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Saturn
Mixed method on mural transferred to canvas. 1820 - 1823
Goya y Lucientes, Francisco de
Saturn
Mixed method on mural transferred to canvas. 1820 - 1823
Goya y Lucientes, Francisco de

The mural paintings that decorated the house known as “la Quinta del Sordo,” where Goya lived have come to be known as the Black Paintings, because he used so many dark pigments and blacks in them, and also because of their somber subject matter. The private and intimate character of that house allowed the artist to express himself with great liberty. He painted directly on the walls in what must

Saturn with the sign of Capricorn
Oil on canvas. XVI century
Facchetti, Pietro
Saturn with the sign of Capricorn
Oil on canvas. XVI century
Facchetti, Pietro

The life-sized figure that represents the planet Saturn holds a scythe in his hands. Behind him, a fragment of the Zodiac bears the sign of Capricorn. At the left, a winged figure leans on the Zodiac´s ring and gazes upwards.This painting and its companions (P306 to P312) are copies of cartoons for the mosaics at the Chigi Chapel in the Roman church of Santa Maria del Popolo. Those cartoons were m

Olympus. The Battle of the Giants
Oil on canvas. 1767 - 1768
Bayeu, Francisco
Olympus. The Battle of the Giants
Oil on canvas. 1767 - 1768
Bayeu, Francisco

Francisco Bayeu, who came from minor nobility, trained in Zaragoza under José Luzán (who, years later, would also teach Francisco de Goya). However, a decisive change in the young Bayeu´s style came about under the influence of Antonio González Velázquez (1723-93), who visited Zaragoza soon after returning from Italy in 1752, carrying models and drawings by his Italian

Allegory of the Education of Philip III
Oil on canvas. Ca. 1590
Tiel, Justus
Allegory of the Education of Philip III
Oil on canvas. Ca. 1590
Tiel, Justus

Philip III (1578-1621) was the son of Philip II and his fourth wife, Anne of Austria. Tiel portrays Philip while he was heir to the throne. He is depicted standing, full-length, and wearing an elaborate suit of Milanese armour and a helmet. Like Hercules at the Crossroads, he must choose between Virtue and Vice, helped by Chronos who pushes Cupid away while bringing the figure of Virtue closer to

Saturn devouring a Son
Oil on canvas. 1636 - 1638
Rubens, Peter Paul
Saturn devouring a Son
Oil on canvas. 1636 - 1638
Rubens, Peter Paul

Portrayed as an old man in accordance with the conventional method that was faithful to prevailing iconographic precepts, in his right hand the god Saturn clasps a scythe, his inveterate attribute, using it to steady himself. At the same time, with impressive bestial energy, he leans over a boy, into whom he sinks his teeth to devour him, while the defenceless creature attempts to kick himself fre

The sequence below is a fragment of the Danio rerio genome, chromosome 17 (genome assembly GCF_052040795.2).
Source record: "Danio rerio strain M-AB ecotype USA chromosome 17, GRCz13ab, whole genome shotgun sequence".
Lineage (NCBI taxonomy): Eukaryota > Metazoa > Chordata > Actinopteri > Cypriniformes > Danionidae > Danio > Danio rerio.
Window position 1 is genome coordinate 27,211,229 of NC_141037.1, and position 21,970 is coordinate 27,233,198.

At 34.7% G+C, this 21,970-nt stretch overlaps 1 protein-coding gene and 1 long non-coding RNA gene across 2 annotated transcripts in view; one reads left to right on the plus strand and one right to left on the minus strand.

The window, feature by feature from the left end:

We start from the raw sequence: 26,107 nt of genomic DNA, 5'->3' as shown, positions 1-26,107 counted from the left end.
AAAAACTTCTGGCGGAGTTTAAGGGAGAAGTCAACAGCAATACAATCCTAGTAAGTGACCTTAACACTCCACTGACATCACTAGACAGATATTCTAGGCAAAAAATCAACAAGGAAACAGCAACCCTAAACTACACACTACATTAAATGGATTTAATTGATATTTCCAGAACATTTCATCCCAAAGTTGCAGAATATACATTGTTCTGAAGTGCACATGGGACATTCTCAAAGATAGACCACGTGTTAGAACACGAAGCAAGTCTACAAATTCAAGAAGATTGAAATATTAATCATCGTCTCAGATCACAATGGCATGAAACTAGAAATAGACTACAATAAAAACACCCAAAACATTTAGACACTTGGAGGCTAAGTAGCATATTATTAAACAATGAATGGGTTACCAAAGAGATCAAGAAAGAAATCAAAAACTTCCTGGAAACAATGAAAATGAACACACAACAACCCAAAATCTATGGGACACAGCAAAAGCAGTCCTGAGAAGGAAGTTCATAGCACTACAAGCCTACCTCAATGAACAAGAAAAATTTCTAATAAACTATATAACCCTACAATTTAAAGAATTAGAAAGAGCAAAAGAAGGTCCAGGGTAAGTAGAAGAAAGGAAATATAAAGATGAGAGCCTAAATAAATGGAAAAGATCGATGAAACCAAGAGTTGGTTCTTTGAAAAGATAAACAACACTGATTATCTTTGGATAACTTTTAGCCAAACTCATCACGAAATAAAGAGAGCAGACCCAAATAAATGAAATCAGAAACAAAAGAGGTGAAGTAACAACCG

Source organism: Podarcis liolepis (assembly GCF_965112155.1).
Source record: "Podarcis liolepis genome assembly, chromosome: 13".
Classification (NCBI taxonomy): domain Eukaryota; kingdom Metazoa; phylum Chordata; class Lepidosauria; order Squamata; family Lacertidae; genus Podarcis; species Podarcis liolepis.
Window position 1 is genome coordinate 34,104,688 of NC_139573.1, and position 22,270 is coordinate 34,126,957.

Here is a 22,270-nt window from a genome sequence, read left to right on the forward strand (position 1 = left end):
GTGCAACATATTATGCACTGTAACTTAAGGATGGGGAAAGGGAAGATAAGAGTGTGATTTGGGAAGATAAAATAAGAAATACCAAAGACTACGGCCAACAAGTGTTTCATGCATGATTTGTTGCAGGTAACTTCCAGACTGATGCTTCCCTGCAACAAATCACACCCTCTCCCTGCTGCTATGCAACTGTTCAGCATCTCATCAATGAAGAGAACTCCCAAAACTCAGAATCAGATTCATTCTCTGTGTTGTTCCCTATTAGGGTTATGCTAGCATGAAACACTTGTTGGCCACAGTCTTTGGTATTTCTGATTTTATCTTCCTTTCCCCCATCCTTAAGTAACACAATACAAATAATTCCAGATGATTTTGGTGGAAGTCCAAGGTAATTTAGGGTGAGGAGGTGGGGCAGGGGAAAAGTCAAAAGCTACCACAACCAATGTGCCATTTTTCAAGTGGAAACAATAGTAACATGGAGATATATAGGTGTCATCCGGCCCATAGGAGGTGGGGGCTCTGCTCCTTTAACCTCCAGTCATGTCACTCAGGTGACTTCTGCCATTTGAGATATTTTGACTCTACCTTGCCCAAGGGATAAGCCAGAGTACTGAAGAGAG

Temple of Saturn, Roman Forum
Salt paper on photographic paper. 1848 - 1852
Anonymous
Temple of Saturn, Roman Forum
Salt paper on photographic paper. 1848 - 1852
Anonymous

Temple of Saturn, Roman Forum
Salt paper on photographic paper. 1848 - 1852
Anonymous
Temple of Saturn, Roman Forum
Salt paper on photographic paper. 1848 - 1852
Anonymous

Time Devouring Men
Red chalk on laid paper. Ca. 1797
Goya y Lucientes, Francisco de
Time Devouring Men
Red chalk on laid paper. Ca. 1797
Goya y Lucientes, Francisco de

Red chalk over a preliminary outline drawing in black chalk, on laid paper. The figure in this drawing has traditionally been identified as the god Saturn -in Greek mythology, Kronos, or Time-who devoured his newborn sons to prevent future challenges to his power. Here, however, the old man does not eat children but rather adult men whom he has stripped and disarmed, as indicated by the clothes an

Allegory of Francesco I de’Medici
Alabaster. 1560 - 1561
Giambologna (Giovanni Da Bologna)
Allegory of Francesco I de’Medici
Alabaster. 1560 - 1561
Giambologna (Giovanni Da Bologna)

The protagonist of this relief is Francesco de’Medici (1541-1587). His is the figure at the right, whom the gods´ messenger, Mercury, leads by the hand, towards a female figure that has been identified as an embodiment of the city of Florence. On the left of the composition are diverse mythological and allegorical figures, including a fluvial personification who probably represents the Arno River.

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